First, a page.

• 85/1497 Crucibles (6), ceramic, used at Sydney Observatory workshop, maker unknown
  • 85/1498 Ladles (2), (metallurgists), iron, used at Sydney Observatory workshop, maker unknown, c 1950
  • 85/1499 Pit saw, steel blade, wooden handle, used at Sydney Observatory workshop, maker unknown, 1950-1960
  • 85/1500 Pitch-fork, (garden or hay), used at Sydney Observatory workshop, 1930-1950
  • Two rain gauge measuring cylinders.
    85/1913 Rain gauges (2), measuring cylinders, glass, made by Angelo Tornaghi, used at Sydney Observatory, New South Wales, Australia, 1861-1900
  • 85/1914 Sieve, cylindrical, copper, used at Sydney Observatory workshop, [Australia]
  • 85/1915 Funnel, conical, ceramic, size 6 (or 9), used at Sydney Observatory workshop, [1930-1950]
  • 85/1916 Mortar & pestle, ceramic, used at Sydney Observatory workshop, made in [England]
  • 85/1917 Cylinder, glass, graduated, used at Sydney Observatory
  • 85/1918 Cylinder, glass, graduated, stoppered, used at Sydney Observatory, Australia, 20th century
  • 85/1919 Measuring vessel, possibly rain gauge, glass with spout, used at Sydney Observatory
  • 85/1920 Tubing (2 pieces), chemical glassware, used at Sydney Observatory
  • 85/1921 Watch glasses (2), used at Sydney Observatory
  • 85/1922 Test tube, fused silica, used at Sydney Observatory
  • 85/1923 Tube, sealed glass, containing liquid, used at Sydney Observatory
  • 85/1924 Glass discharge tube, used at Sydney Observatory
  • 85/1925 Discharge tubes (3), glass, (containing powders), used at Sydney Observatory
  • 85/1926 Vessels (5), glass, handblown, used at Sydney Observatory
  • 85/1927 Filter flask, glass, used at Sydney Observatory, Crown, Australia
  • 85/1928 Boiling flasks (2), glass, used at Sydney Observatory
  • 85/1929 Funnel & filter chamber, porcelain/glass, used at Sydney Observatory, Buchner's, Japan/England
  • 85/1930 Roentgen tubes (2), X-ray, used at Sydney Observatory, Newton & Co, London, England


Woodwinds & the Flute Collection





The Powerhouse Museum’s woodwind collection spans over two hundred years of development in this area. It includes instruments from European traditions such as clarinets, oboes, flutes and recorders through to traditional instruments found in Australian Indigenous nations, as well as Asian cultures such as Korea, China and Thailand.

The major strength of the area is undoubtedly the Museum’s comprehensive collection of flutes of national and international significance. The earliest flutes in the collection date from the late 1700s through to more modern instruments of the late 20th century.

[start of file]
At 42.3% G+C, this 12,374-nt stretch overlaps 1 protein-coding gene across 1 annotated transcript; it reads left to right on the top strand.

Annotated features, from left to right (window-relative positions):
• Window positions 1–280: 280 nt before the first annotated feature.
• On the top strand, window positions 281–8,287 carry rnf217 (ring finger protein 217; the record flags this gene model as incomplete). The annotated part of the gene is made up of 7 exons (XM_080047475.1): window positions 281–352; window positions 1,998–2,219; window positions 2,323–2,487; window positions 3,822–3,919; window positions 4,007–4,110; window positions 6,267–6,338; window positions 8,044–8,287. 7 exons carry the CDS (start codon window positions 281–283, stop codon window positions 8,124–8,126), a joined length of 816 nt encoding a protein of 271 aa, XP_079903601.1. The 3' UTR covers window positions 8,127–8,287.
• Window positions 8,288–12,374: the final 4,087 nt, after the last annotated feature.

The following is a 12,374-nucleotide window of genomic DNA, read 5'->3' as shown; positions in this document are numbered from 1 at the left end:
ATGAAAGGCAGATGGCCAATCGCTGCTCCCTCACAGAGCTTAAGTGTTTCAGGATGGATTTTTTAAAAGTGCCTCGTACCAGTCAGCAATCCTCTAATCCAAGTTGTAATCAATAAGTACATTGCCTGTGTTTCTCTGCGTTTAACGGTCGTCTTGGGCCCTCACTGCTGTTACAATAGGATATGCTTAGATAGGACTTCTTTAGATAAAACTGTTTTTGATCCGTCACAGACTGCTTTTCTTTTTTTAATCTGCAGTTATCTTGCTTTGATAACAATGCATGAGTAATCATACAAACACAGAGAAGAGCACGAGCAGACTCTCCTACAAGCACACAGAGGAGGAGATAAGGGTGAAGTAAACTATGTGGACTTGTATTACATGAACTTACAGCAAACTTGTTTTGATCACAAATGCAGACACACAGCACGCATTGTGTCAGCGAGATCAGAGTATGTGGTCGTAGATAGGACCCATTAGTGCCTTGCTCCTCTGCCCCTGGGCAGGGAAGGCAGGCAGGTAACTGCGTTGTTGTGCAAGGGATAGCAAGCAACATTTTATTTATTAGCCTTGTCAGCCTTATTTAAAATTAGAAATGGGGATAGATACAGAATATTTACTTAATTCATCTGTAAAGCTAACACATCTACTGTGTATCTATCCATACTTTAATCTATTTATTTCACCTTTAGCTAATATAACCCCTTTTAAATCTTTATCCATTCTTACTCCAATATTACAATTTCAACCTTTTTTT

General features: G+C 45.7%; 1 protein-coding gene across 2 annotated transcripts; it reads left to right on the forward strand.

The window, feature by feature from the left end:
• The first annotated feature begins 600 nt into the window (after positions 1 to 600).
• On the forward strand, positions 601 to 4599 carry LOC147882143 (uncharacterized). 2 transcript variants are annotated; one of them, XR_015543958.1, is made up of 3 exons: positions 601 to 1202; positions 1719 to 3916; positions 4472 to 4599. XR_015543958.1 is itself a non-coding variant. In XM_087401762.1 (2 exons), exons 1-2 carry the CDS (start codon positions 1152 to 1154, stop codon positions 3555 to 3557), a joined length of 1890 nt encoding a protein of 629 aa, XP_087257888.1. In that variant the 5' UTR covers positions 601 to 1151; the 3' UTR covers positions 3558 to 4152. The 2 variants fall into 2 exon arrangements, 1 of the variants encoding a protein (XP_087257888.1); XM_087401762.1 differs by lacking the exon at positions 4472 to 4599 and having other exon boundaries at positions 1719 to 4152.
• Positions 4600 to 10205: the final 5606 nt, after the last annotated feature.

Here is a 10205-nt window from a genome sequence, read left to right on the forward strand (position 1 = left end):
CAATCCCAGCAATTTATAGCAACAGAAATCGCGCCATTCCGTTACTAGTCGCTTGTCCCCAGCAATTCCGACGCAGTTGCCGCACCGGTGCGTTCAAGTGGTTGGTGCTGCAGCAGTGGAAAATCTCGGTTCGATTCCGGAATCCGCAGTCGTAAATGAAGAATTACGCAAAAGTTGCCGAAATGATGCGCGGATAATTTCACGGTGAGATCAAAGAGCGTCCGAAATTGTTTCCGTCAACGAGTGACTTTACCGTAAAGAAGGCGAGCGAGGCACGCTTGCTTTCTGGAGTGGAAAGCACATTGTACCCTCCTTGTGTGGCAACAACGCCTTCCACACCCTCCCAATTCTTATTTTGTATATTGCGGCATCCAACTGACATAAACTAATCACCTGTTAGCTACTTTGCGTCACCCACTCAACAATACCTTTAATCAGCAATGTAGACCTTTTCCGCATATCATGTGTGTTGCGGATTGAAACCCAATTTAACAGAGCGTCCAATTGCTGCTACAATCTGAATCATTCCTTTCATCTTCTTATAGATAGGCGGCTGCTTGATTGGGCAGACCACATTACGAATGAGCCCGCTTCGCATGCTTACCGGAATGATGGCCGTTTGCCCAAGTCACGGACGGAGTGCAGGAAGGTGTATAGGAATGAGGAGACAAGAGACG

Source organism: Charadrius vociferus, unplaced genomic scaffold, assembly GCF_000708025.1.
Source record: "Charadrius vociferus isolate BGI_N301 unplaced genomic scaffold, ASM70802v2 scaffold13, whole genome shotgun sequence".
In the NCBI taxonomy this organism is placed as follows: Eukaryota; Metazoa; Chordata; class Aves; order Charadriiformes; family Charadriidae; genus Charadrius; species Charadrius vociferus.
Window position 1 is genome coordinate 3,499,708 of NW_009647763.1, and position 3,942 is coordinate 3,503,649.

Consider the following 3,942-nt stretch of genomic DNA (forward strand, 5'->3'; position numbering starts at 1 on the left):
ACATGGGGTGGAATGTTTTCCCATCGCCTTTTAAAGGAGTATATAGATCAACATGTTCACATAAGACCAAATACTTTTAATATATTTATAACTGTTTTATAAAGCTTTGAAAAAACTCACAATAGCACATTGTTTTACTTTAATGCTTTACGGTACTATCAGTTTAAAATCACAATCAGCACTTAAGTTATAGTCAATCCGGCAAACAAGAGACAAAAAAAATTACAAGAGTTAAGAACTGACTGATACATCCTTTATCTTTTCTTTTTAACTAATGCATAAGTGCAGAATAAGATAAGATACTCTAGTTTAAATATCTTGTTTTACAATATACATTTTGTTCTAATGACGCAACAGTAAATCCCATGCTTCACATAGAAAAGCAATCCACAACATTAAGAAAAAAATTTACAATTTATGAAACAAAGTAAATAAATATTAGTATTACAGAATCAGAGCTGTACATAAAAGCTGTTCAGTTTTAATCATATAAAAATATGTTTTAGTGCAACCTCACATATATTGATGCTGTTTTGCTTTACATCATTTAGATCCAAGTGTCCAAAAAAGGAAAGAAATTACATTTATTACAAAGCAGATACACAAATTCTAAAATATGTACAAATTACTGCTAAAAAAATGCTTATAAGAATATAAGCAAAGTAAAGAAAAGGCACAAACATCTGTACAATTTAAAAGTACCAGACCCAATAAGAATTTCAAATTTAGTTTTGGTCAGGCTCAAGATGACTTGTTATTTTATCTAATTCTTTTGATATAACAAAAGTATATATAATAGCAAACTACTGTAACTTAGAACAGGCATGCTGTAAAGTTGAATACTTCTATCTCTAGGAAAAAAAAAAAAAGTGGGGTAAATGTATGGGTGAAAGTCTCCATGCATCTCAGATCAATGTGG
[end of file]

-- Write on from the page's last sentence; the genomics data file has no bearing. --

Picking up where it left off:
Although the first flute to be acquired for the collection was in 1946 it was not until 1993 that three private collections relating to musicians Leslie Barklamb, John Amadio and Dr Carl Zimmerman were donated to the Museum from their respective owners through the work, passion and enthusiasm of Lind Vogt AM. These donations helped to consolidate the collection and attract wide recognition.

Since then the collection has grown with other very significant acquisitions. The collection contains flutes mainly made in England but again there is also a strong Australian connection to both makers and players. Several earlier Australian makers are represented such as Jordan Wainwright, Clewin Harcourt and Stanley Baines along with work by more modern makers such as Raymond Holliday and John Lehner.

Instruments owned and played by a variety of leading Australian musicians are also represented in the collection and reflect a Who’s Who of Australian Flute performance – John Amadio, Leslie Barklamb, Neville Amadio, Richard Chugg, David Cubbin and Jane Rutter to name a few. Linda Vogt’s comprehensive archives of Australian Flute Players adds valuable contextual material for the instruments.

Research has also figured highly in the collection’s recent history with extensive work about the history and development of particular flute systems by Dr Danielle Eden and a scientific flute research project in collaboration with the University of New South Wales Physics Department staff Professor Joe Wolf, Associate Professor John Smith and PhD candidate Paul Dickens and Australian flute maker Terry McGee.

Some material in this collection may be subject to copyright.

By appointment only.

A selection of material is available on the Museum's Website. This material has not been fully digitised and records contain varying levels of information.


Clarinets; Flutes; Oboes; Saxophones; Woodwind instruments


Musical instrument manufacture

Coverage Spatial

Korea; Thailand; China; Australia; Europe

Coverage Temporal


Related Collections


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2012-05-30 12:04